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What makes up the endocrine system?


The endocrine system is made up of many different glands. The hypothalamus, pituitary, and pineal glands are located in the brain. The thyroid and parathyroid glands are located in the neck. The thymus is located between the lungs, the adrenals are above the kidneys, and the pancreas is behind the stomach. The ovaries (if female) or testicles (if male) are located in the pelvic area.

1. The role of the endocrine system


The endocrine system is made up of glands that produce and secrete hormones, chemicals produced in the body to regulate the functioning of cells or organs. Hormones are chemical messengers produced by the body. They work to transfer information from one set of cells to another to coordinate the functions of different parts of the body. These hormones regulate growth, body metabolism, and the development of sexual function.
The endocrine system is regulated by feedback in much the same way as a thermostat in a room temperature. As for the hormones regulated by the pituitary gland, a signal is sent from the hypothalamus to the pituitary gland in the form of a “releasing hormone”, which stimulates the pituitary gland to release “stimulating hormone” into the circulation.
Stimulating hormone then signals the target gland to secrete its hormone. As the level of this hormone increases in the circulatory system, the hypothalamus and pituitary gland stop producing releasing hormone and stimulating hormone thereby slowing down the secretion of the target gland. This system leads to the stabilization of hormones in the blood and is regulated by the pituitary gland.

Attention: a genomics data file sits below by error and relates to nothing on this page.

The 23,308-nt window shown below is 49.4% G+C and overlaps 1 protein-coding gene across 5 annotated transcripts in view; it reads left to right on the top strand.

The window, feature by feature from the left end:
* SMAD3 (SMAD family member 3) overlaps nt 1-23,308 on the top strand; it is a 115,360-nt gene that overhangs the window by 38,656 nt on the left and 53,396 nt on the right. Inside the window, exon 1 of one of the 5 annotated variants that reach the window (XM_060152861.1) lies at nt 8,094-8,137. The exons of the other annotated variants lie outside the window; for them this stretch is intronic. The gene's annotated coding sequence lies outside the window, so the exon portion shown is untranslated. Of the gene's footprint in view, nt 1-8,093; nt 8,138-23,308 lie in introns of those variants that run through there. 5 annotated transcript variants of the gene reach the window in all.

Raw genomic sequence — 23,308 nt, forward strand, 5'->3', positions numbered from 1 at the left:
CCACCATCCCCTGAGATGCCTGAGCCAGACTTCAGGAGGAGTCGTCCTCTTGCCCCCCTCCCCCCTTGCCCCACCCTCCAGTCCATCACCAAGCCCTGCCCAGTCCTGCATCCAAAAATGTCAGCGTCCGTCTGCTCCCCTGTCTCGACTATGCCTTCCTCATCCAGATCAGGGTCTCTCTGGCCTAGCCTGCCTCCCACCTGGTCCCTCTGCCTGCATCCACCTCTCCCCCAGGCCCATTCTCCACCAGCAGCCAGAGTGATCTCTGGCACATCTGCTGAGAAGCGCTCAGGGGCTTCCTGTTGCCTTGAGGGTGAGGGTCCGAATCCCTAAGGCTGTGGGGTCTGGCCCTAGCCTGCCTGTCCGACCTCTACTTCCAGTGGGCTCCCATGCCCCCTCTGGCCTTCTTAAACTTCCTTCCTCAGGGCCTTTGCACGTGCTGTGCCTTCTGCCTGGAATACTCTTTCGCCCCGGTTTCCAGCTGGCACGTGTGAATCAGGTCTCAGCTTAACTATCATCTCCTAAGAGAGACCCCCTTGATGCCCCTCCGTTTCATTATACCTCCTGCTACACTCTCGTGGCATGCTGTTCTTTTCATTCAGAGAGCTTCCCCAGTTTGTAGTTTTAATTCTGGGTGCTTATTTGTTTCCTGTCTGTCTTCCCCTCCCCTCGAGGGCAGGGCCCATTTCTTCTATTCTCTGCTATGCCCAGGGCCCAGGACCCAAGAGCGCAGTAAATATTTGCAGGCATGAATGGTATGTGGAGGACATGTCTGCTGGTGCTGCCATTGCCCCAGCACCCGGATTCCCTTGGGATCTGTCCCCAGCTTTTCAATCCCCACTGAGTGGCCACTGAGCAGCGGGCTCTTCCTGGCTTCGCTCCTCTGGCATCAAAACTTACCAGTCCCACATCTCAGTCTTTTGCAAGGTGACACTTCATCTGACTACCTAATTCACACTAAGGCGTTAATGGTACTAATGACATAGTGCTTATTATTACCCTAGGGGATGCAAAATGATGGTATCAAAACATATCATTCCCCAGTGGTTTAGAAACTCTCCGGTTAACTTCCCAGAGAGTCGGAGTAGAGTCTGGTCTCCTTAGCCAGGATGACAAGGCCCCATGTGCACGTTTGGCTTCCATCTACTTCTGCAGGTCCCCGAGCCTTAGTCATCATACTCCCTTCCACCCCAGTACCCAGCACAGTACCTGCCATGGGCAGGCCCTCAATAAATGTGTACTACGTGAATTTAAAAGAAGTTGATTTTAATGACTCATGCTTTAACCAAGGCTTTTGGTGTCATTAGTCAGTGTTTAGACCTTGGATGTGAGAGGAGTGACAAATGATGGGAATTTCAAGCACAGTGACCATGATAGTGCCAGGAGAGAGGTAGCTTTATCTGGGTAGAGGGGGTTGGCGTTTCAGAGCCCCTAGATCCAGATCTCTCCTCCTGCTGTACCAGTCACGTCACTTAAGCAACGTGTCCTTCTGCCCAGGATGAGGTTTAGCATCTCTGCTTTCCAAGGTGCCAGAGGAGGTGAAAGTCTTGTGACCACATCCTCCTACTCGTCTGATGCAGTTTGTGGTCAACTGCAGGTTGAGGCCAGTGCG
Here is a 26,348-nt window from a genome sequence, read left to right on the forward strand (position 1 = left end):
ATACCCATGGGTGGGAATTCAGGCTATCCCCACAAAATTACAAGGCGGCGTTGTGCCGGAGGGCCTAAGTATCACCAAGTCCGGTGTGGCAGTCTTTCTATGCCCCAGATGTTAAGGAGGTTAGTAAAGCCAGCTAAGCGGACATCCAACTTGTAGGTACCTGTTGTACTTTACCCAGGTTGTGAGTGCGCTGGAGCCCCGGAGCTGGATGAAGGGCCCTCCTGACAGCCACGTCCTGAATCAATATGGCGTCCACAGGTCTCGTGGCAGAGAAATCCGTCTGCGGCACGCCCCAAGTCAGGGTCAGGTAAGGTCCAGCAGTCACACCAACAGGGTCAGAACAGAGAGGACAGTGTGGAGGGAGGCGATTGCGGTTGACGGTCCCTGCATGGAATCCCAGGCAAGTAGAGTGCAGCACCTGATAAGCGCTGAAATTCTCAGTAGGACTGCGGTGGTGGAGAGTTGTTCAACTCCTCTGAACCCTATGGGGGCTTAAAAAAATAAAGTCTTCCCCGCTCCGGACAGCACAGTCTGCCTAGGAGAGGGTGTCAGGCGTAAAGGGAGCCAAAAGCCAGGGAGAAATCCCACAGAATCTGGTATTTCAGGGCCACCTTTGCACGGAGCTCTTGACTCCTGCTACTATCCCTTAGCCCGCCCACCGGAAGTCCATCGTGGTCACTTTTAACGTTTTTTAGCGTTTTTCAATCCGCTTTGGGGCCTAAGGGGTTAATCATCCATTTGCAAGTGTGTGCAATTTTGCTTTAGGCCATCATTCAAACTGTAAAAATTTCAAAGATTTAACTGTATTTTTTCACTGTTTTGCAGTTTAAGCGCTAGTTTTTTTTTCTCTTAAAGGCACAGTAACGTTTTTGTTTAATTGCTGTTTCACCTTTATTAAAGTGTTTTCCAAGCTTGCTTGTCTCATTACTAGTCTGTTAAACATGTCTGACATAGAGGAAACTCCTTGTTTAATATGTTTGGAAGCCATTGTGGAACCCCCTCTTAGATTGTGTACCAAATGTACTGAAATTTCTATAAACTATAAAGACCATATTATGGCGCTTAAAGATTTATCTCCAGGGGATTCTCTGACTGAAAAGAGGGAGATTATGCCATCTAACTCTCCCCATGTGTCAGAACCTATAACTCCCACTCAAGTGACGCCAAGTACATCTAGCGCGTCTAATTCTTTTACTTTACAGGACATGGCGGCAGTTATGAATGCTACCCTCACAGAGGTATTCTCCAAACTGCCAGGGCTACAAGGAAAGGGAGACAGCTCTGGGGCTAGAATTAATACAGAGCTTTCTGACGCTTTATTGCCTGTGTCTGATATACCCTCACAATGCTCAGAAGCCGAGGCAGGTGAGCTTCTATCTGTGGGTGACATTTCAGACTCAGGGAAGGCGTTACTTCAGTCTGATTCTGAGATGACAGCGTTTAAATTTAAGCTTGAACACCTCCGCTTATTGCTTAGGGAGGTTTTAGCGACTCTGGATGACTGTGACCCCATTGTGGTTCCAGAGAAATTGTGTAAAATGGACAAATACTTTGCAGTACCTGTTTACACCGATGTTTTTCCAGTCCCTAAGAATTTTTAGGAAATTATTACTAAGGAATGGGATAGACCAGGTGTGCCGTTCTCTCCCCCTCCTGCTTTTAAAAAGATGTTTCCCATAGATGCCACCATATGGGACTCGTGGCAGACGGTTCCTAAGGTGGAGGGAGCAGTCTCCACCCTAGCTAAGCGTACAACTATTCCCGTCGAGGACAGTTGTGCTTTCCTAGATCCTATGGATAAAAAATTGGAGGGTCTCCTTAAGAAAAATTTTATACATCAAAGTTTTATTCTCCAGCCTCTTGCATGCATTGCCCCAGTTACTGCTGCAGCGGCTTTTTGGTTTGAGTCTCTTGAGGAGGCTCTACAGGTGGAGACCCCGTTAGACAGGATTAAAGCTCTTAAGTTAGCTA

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2. Structure of the endocrine system

The composition of the endocrine glands includes the following main glands: hypothalamus, pituitary gland, thyroid gland, parathyroid gland, adrenal gland, pineal gland and reproductive organs (ovaries and sperm). The pancreas is also part of this system, which plays a role in hormone production as well as in digestion.
2.1. Hypothalamus The hypothalamus is located in the lower central part of the brain. This part of the brain is important in the regulation of satiety, metabolism, and body temperature. In addition, it secretes hormones that either stimulate or inhibit the release of hormones in the pituitary gland.
Of the hormones released, the hormones secreted into the arteries (physiological portal systems) carry them directly to the pituitary gland, these releasing hormones signal the release of stimulating hormones. The hypothalamus also secretes a hormone called somatostatin that causes the pituitary gland to stop producing growth hormone.
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2.2. Pituitary gland The pituitary gland is located at the base of the brain below the hypothalamus and is no larger than a pea. It is often considered an important part of the endocrine system because it produces hormones that control many of the functions of other endocrine glands. When the pituitary gland does not produce one or more hormones or does not produce enough, it causes hypopituitarism.
The pituitary gland is divided into two parts: anterior and posterior lobes. The anterior lobe produces hormones that are regulated by the hypothalamus: